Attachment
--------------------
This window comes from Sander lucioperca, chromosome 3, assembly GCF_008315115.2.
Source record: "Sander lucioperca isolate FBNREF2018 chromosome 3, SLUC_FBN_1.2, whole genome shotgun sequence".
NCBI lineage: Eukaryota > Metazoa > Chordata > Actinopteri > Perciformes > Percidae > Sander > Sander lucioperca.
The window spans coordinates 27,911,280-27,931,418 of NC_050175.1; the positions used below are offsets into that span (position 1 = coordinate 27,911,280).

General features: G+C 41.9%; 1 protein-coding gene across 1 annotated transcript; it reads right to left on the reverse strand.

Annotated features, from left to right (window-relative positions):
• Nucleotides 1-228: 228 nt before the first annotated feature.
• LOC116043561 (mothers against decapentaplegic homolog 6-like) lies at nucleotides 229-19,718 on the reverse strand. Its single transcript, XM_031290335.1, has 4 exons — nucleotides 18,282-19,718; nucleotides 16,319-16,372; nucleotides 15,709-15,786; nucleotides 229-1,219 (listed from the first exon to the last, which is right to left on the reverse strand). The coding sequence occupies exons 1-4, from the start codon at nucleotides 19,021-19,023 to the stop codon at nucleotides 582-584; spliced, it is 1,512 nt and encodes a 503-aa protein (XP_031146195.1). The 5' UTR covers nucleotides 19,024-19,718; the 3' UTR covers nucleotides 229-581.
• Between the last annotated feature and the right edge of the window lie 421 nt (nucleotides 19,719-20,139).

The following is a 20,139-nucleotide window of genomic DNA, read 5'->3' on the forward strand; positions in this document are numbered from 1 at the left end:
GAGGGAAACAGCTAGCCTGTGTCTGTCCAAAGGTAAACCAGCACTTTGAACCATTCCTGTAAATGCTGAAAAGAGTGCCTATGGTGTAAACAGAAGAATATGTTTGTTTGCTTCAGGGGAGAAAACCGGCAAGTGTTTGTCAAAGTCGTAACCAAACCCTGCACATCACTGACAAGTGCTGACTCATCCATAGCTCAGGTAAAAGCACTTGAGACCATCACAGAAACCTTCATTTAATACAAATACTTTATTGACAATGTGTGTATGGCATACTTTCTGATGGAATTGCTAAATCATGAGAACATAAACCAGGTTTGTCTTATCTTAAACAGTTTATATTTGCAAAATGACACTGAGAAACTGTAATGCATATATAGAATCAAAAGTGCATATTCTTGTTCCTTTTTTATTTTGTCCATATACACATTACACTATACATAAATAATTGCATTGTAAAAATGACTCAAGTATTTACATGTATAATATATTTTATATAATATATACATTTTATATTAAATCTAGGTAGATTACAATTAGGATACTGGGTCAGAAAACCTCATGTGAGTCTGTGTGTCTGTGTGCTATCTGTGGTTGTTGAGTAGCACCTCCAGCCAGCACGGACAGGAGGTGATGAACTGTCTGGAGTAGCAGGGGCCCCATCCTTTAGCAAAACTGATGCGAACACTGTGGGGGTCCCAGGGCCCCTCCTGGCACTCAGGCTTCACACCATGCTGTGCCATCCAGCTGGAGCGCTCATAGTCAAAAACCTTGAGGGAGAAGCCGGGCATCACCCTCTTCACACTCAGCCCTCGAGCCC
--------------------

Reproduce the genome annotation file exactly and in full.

This window comes from Sander lucioperca, chromosome 3, assembly GCF_008315115.2.
Source record: "Sander lucioperca isolate FBNREF2018 chromosome 3, SLUC_FBN_1.2, whole genome shotgun sequence".
NCBI lineage: Eukaryota > Metazoa > Chordata > Actinopteri > Perciformes > Percidae > Sander > Sander lucioperca.
The window spans coordinates 27,911,280-27,931,418 of NC_050175.1; the positions used below are offsets into that span (position 1 = coordinate 27,911,280).

General features: G+C 41.9%; 1 protein-coding gene across 1 annotated transcript; it reads right to left on the reverse strand.

Annotated features, from left to right (window-relative positions):
• Nucleotides 1-228: 228 nt before the first annotated feature.
• LOC116043561 (mothers against decapentaplegic homolog 6-like) lies at nucleotides 229-19,718 on the reverse strand. Its single transcript, XM_031290335.1, has 4 exons — nucleotides 18,282-19,718; nucleotides 16,319-16,372; nucleotides 15,709-15,786; nucleotides 229-1,219 (listed from the first exon to the last, which is right to left on the reverse strand). The coding sequence occupies exons 1-4, from the start codon at nucleotides 19,021-19,023 to the stop codon at nucleotides 582-584; spliced, it is 1,512 nt and encodes a 503-aa protein (XP_031146195.1). The 5' UTR covers nucleotides 19,024-19,718; the 3' UTR covers nucleotides 229-581.
• Between the last annotated feature and the right edge of the window lie 421 nt (nucleotides 19,719-20,139).

The following is a 20,139-nucleotide window of genomic DNA, read 5'->3' on the forward strand; positions in this document are numbered from 1 at the left end:
GAGGGAAACAGCTAGCCTGTGTCTGTCCAAAGGTAAACCAGCACTTTGAACCATTCCTGTAAATGCTGAAAAGAGTGCCTATGGTGTAAACAGAAGAATATGTTTGTTTGCTTCAGGGGAGAAAACCGGCAAGTGTTTGTCAAAGTCGTAACCAAACCCTGCACATCACTGACAAGTGCTGACTCATCCATAGCTCAGGTAAAAGCACTTGAGACCATCACAGAAACCTTCATTTAATACAAATACTTTATTGACAATGTGTGTATGGCATACTTTCTGATGGAATTGCTAAATCATGAGAACATAAACCAGGTTTGTCTTATCTTAAACAGTTTATATTTGCAAAATGACACTGAGAAACTGTAATGCATATATAGAATCAAAAGTGCATATTCTTGTTCCTTTTTTATTTTGTCCATATACACATTACACTATACATAAATAATTGCATTGTAAAAATGACTCAAGTATTTACATGTATAATATATTTTATATAATATATACATTTTATATTAAATCTAGGTAGATTACAATTAGGATACTGGGTCAGAAAACCTCATGTGAGTCTGTGTGTCTGTGTGCTATCTGTGGTTGTTGAGTAGCACCTCCAGCCAGCACGGACAGGAGGTGATGAACTGTCTGGAGTAGCAGGGGCCCCATCCTTTAGCAAAACTGATGCGAACACTGTGGGGGTCCCAGGGCCCCTCCTGGCACTCAGGCTTCACACCATGCTGTGCCATCCAGCTGGAGCGCTCATAGTCAAAAACCTTGAGGGAGAAGCCGGGCATCACCCTCTTCACACTCAGCCCTCGAGCCC